It feels like the current console generation is only just getting started, and yet, a corner of the internet spent a good part of this week obsessing over the next iteration, the presumed mid-generation hardware refreshes for Sony’s PlayStation 5 and Microsoft’s Xbox Series X/S. The commotion is all thanks to an event hosted by TV maker TCL, as first reported by Polish news site PPE.
This current console generation officially kicked off in November 2020, with Microsoft’s release of not one but two next-gen machines. The Xbox Series X is the flagship, capable of rendering games at 4K resolution and running them at frame rates of 60 fps. Alongside the Series X came the smaller Xbox Series S (though not capable of hitting 4K, it’s still a reliable little Game Pass machine). Two days later, Sony released two models of its next-gen console, the PS5. Both machines boast identical specifications, and can match the Series X’s 4K60 target. Only difference? One has a disc drive, the other does not.
Sorry, sorry, slow down a second. Why are we talking about even newer next-gen consoles? It’s impossible to get the ones that are out today!
You’re right! Thanks to a number of variables—including bots, an ongoing semiconductor shortage, and the general production woes that come with capitalism in a pandemic—buying a next-gen console remains an uphill climb. Though the Xbox Series S pops up regularly at big-box retailers, the Xbox Series X has only recently started to become readily available, and in erratic moments at that. Both models of the PS5 are still elusive.
Yeah, and the timing itself seems too soon.
It is and it isn’t. Last time around, the “mid-generation refresh” came about around three, four years into the console generation. The generation itself kicked off with the 2013 release of the PS4 and the Xbox One. Sony released its mid-generation refresh, the PS4 Pro, in 2016. That same year, Microsoft released a newer Xbox model, the Xbox One S, and followed that up in 2017 with the Xbox One X, calcifying a naming convention that’s destined to flummox gamers until the end of time.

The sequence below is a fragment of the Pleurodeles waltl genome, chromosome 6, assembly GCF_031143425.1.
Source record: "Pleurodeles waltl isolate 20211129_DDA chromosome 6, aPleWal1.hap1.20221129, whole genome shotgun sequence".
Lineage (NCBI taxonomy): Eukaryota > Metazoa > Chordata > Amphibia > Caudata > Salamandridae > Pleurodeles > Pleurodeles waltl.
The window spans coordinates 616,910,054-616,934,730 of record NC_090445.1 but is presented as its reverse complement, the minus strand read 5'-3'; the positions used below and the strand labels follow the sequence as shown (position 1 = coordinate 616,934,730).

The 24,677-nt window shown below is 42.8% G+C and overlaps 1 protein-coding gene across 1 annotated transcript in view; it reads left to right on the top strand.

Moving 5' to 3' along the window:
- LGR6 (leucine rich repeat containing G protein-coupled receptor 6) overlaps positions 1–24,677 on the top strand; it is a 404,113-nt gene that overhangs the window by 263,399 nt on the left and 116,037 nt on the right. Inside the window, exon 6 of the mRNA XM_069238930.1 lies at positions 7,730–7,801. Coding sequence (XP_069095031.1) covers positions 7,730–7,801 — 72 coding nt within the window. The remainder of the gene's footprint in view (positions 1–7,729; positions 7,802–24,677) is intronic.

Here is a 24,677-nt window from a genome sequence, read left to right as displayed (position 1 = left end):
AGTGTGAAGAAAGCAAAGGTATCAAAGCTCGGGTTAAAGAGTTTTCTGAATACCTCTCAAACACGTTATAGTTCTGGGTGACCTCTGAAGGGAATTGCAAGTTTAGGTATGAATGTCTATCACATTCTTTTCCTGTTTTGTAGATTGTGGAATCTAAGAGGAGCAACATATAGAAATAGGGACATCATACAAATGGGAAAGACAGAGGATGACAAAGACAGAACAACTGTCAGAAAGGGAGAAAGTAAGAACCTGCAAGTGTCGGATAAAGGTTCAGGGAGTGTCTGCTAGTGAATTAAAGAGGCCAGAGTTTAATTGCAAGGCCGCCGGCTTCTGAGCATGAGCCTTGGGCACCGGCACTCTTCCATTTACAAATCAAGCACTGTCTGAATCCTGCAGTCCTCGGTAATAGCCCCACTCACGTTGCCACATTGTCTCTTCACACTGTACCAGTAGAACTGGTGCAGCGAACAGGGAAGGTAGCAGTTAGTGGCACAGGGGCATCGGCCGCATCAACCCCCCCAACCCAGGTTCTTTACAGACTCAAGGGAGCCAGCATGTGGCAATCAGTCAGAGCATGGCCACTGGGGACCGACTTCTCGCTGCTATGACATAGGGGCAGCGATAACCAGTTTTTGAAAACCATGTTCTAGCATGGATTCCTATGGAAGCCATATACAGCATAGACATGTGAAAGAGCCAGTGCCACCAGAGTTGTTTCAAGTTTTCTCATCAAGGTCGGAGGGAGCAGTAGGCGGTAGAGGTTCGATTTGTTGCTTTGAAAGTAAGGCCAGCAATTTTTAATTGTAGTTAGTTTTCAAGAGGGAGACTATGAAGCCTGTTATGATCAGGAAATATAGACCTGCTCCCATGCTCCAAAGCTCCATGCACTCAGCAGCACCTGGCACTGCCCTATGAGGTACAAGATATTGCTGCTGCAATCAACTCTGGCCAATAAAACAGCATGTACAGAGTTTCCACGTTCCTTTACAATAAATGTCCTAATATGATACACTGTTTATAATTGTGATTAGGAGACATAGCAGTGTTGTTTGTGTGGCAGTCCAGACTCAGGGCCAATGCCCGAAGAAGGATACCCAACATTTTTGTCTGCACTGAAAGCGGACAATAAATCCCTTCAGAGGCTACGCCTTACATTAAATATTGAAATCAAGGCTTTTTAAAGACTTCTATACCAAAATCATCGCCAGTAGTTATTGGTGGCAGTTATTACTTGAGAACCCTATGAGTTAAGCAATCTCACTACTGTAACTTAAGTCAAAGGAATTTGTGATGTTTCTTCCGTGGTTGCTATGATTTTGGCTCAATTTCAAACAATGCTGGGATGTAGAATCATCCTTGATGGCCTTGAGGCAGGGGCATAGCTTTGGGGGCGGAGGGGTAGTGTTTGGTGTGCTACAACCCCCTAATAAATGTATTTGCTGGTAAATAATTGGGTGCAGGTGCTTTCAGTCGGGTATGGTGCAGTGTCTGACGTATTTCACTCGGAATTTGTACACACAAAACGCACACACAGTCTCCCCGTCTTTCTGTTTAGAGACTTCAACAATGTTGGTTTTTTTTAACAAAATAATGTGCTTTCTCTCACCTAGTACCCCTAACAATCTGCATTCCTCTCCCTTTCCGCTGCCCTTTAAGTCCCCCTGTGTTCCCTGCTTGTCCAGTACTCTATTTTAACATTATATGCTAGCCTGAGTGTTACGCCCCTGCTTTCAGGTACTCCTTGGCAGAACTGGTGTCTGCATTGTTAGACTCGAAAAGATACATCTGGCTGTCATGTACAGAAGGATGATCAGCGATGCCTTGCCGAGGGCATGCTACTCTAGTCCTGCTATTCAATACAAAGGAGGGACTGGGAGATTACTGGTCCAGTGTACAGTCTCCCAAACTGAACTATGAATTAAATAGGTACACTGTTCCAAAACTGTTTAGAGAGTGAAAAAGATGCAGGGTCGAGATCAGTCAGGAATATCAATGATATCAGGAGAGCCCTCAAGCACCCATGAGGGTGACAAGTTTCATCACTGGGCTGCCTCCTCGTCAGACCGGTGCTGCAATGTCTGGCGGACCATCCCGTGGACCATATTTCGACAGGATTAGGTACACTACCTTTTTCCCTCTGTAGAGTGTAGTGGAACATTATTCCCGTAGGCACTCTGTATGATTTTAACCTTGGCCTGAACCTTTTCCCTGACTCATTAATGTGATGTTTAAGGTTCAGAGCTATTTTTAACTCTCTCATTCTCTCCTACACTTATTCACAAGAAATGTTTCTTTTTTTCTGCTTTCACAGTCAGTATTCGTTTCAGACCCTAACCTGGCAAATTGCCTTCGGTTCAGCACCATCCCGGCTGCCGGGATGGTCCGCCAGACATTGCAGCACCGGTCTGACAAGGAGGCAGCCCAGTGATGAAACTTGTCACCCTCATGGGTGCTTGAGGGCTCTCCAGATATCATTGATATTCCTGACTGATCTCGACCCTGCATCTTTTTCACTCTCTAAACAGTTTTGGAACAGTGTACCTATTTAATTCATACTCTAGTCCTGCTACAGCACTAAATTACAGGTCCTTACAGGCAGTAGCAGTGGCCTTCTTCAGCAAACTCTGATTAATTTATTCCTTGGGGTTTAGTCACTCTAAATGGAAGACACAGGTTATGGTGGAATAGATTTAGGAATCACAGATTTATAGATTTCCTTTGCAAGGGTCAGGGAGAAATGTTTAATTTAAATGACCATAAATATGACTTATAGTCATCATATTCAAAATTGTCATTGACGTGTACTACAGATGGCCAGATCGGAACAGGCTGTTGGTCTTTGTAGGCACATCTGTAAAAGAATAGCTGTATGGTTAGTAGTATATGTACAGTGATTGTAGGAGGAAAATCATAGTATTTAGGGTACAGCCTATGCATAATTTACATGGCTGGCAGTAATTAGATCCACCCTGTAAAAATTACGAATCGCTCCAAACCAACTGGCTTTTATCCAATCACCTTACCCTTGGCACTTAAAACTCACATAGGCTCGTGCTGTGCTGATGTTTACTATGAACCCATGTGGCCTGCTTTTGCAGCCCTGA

I hate it too.
It’s needlessly confusing, yes.
So, are we getting the PS5 Pro and whatever the heck the next Xbox is called or what?
At the moment, the release of a PS5 Pro or a new model of Xbox Series consoles is entirely unconfirmed. Sony and Microsoft did not respond to a request for comment in time for publication. This week’s flurry of speculation was spurred in part by timing. If such machines are due out in a year or two, based on the timeline of last generation, now (or now-ish) would be the time to pull back the curtain. And this year’s annual not-E3 marketing barrage is just a few weeks away, starting with Sony’s presser on June 2.
But a lot of the dialogue has been stoked by a deck circulated from TCL’s event.
Photos from the conference, published by PPE, showed a slide headlined “game console generations,” meant to promote TCL’s “2022 product introduction.” Under a subhed marked “gen 9.5,” the slide featured purported details about a “PS5 Pro” and “New Xbox Series S/X.” (Those photos served as the basis for a series of semi-viral social media posts.) It claimed an output of 8K resolution with frame rates of up to 120 fps—technically possible with this current generation of consoles, by the way, if you have the right display.
There’s no indication that TCL has any insight into the hardware plans of Microsoft or Sony. A representative for the company did not respond to a request for comment.
Did we get any good memes at least?
Oh yes. The internet, as usual, had a field day. Non-Morb meme of the week goes to:
That’s pretty good.
Right? You really know conjecture has hit a fever pitch once the memes go mega-viral like that. Of course, rumors about a mid-generation refresh have circulated almost as long as this generation has gone on. The previously most significant round came in September 2021, when YouTube channel Moore’s Law Is Dead suggested the PS5 Pro could land in 2023 (with a sticker price of $700). It did not stoke memes to the same degree.
But the timing really is undeniably hot right now. Beyond the ripe marketing window and the “evidence” from TCL’s conference, there are precious few big-budget games to get excited about these days, what with the wave of recent delays. It’s fun to get excited about stuff. And if fans know there are no big touchstone games on the immediate horizon, the potential of splashy new consoles—even just an announcement—is an easy thing to point to.
Personally, I’m in no rush, beyond the fact that console manufacturers—and this might sound nuts—should probably ensure gamers can get their hands on the current models before releasing a newer, presumably pricier one. For me, there’s really one indicator it’ll be time for an upgrade: when my PS5 starts imitating a jet engine every time I try to boot up The Last of Us Part 3.